Skip to main content
Scroll For More

Toby Walsh, Matt Beard, Kate Devlin & Justine Rogers: RoboEthics

Panellists at RoboEthics at Town Hall

Stephen Hawking once claimed that AI could be the greatest threat to humanity. The tech world’s most prominent visionaries have voiced concerns around the proliferation of robots in all areas of our lives, yet we continue to hurtle towards a brave new mechanical world. Is it possible that in the future we could be looking at a self-aware artificial intelligence?

If robots become just as sentient as humans, will they be afforded the same rights? Should there be a set of immutable ethical laws around robots and AI before it’s too late and if so, whose job would it be to determine and enforce them?

Join UNSW robots and AI expert Professor Toby Walsh, researcher and digital strategist Kate Devlin, philosopher Matthew Beard and legal ethicist Justine Rogers to tackle these moral dilemmas and determine how these rapidly emerging technologies will impact our tomorrow.

I have friends working in tech companies who tell me that they would welcome more regulation, because at the moment it’s a race to the bottom and they don’t want to go there.

Toby Walsh

Don’t believe the people in tech who say, ethics is about self regulation so we don’t need laws.

Matt Beard

What’s interesting about the sex robot field, is that it’s kind of a microcosm of the tech industry in general. It’s just a bunch of white guys making products where the default user is a white guy

Kate Devlin


Listen on iTunes



Photo credit Prudence Upton.

This talk is part of the UNSW Grand Challenge on Living with 21st Century Technology.

Kate Devlin portrait

Kate Devlin

Kate Devlin is Senior Lecturer in the Department of Digital Humanities at King's College London. Having begun her career as an archaeologist before moving into computer science, Devlin’s research is in the fields of human computer interaction (HCI) and artificial intelligence (AI). She investigates how people interact with and react to technology in order to understand how emerging and future technologies will affect us and the society in which we live. Devlin has become a driving force in the field of intimacy and technology, running the UK's first sex tech hackathon in 2016. In short, she has become the face of sex robots – quite literally in the case of one miscaptioned tabloid photograph. She was probably the first person to say "sex robots" in the House of Lords – in an official capacity, at least. Her book on the subject, Turned On, was published in 2018.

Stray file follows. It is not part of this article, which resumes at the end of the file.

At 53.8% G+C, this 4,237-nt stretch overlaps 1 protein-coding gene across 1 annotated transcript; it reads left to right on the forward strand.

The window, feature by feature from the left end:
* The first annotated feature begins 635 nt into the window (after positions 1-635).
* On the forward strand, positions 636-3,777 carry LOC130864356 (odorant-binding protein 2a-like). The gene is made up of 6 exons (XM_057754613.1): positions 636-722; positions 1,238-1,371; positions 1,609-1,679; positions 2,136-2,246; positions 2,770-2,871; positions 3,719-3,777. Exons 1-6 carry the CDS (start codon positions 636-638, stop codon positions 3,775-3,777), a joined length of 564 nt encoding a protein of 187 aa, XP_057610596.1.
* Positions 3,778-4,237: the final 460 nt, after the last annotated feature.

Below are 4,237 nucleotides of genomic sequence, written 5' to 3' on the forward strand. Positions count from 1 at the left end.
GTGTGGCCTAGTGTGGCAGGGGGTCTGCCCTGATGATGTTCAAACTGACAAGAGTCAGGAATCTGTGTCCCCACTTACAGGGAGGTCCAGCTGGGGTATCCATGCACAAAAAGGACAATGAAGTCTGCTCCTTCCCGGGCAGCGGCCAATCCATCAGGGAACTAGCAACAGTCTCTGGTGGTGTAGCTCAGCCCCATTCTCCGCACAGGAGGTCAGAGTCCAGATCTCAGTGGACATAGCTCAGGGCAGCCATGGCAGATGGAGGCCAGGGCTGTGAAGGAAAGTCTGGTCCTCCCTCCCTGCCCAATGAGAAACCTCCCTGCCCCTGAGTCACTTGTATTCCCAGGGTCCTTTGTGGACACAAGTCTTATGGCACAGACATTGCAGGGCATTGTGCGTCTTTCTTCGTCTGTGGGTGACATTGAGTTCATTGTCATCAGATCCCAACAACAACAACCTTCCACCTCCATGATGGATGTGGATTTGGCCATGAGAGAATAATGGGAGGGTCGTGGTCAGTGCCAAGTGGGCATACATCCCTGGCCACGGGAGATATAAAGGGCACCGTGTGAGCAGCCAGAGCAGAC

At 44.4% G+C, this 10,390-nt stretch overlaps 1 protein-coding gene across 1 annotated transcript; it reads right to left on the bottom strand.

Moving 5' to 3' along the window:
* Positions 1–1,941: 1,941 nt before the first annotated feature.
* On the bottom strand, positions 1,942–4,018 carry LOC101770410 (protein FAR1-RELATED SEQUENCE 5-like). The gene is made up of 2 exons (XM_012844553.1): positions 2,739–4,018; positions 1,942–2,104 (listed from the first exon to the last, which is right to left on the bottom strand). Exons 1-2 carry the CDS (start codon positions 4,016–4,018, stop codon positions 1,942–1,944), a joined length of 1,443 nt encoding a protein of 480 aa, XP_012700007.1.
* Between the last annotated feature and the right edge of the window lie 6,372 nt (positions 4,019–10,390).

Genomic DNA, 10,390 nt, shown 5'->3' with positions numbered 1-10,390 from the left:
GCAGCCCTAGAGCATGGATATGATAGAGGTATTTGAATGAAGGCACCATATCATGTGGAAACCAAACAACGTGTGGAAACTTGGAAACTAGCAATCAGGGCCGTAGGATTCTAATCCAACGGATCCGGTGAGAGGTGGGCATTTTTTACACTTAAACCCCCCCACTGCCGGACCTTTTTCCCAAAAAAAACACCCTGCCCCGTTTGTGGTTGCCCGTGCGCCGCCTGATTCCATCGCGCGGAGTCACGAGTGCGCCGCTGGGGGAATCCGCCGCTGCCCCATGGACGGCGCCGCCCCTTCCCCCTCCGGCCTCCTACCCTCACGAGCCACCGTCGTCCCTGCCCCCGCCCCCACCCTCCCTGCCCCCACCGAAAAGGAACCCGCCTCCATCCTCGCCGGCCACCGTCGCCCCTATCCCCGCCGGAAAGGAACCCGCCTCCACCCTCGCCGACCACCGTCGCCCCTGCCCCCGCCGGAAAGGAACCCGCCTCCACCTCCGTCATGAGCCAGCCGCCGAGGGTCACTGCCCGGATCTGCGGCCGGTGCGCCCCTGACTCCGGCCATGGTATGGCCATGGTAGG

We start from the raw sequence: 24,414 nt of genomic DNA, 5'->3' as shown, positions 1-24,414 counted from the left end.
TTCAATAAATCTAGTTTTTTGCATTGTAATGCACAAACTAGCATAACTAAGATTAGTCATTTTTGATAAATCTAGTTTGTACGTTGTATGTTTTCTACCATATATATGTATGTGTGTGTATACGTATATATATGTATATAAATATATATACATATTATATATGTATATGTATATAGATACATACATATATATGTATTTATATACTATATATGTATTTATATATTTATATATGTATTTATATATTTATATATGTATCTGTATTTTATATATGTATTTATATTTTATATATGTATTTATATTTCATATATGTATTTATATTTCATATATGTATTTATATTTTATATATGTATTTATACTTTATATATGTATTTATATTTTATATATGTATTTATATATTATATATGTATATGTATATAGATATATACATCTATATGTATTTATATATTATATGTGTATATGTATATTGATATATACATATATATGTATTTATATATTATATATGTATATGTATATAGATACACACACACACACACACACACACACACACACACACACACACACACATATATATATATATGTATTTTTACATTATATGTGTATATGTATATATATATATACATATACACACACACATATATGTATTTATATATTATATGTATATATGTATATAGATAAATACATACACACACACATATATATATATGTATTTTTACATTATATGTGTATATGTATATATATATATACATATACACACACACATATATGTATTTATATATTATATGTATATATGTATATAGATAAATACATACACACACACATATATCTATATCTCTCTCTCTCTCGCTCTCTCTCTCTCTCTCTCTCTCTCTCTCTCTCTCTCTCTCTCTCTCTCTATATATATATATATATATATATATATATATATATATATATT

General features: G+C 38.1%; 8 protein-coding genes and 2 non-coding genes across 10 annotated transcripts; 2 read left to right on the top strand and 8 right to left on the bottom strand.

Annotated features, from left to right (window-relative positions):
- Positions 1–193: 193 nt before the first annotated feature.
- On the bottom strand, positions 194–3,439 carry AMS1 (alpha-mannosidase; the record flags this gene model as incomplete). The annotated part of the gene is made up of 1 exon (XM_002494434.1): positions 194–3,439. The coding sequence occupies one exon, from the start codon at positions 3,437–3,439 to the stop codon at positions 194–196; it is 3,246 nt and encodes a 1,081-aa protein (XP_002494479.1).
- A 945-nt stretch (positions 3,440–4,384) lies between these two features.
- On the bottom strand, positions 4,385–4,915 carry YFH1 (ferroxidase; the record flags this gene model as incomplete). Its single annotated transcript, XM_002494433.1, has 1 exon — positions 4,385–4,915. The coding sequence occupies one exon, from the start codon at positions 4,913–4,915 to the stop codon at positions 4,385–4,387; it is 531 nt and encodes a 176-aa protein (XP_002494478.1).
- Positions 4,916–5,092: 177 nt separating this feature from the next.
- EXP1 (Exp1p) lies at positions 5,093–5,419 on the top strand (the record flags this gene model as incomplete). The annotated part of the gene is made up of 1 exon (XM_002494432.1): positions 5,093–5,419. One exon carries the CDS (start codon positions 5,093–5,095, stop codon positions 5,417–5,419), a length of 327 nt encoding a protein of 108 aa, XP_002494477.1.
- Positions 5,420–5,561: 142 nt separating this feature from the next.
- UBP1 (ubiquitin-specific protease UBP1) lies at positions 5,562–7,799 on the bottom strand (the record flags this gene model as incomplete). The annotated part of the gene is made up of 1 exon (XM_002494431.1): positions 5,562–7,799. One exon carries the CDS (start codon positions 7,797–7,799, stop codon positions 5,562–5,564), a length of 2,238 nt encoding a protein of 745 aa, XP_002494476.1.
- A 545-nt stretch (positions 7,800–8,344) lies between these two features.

Justine Rogers portrait

Justine Rogers

Dr Justine Rogers is Deputy Director of the Law Society of NSW Future of Law and Innovation in the Profession (FLIP) research stream as part of the Allens Hub for Technology, Law and Innovation at UNSW Law. She is also a chief investigator in an Australian Research Council Linkage grant with the Professional Standards Councils on professionalism and professional regulation in the 21st Century. Rogers is a Senior Lecturer in Lawyers, Ethics & Justice, the core legal ethics course at UNSW Law. She completed her Doctor of Philosophy at the Centre for Socio-Legal Studies at the University of Oxford, which was an ethnographic study of London barristers and pupillage. Rogers also holds a Masters in Educational Research Methodology from the University of Oxford.

Matthew Beard portriat

Matthew Beard

Matthew Beard is an Australian philosopher and ethicist, based in Sydney. He has a PhD in philosophy, with a thesis focussed on military ethics, the post-war experience of veterans and the relevance of concepts virtue and character in talking about the morality of war today. He writes regular columns for New Philosopher – one on ethical dilemmas and one answering philosophical questions from children. Beard is also the resident ethicist on Short & Curly, an award-winning podcast discussing ethics for kids, produced by the ABC. His work discusses subjects including military ethics, moral injury and PTSD, cyberwar, torture, and medical ethics in book chapters, scholarly articles, radio interviews, public opinion pieces, and at academic conferences both domestically and internationally. He’s passionate about public philosophy and communication, and discussing ethical questions in popular media outlets.

Toby Walsh

Toby Walsh

Toby Walsh is Chief Scientist of UNSW's new AI Institute. He is a strong advocate for limits to ensure AI improves our lives, having spoken at the UN, and to heads of state, parliamentary bodies, company boards and many others on this topic. This advocacy has led to him being ‘banned indefinitely’ from Russia. He was named on the international ‘Who's Who in AI’ list of influencers. His most recent book is Machines Behaving Badly: the morality of AI.

For first access to upcoming events and new ideas

Explore past events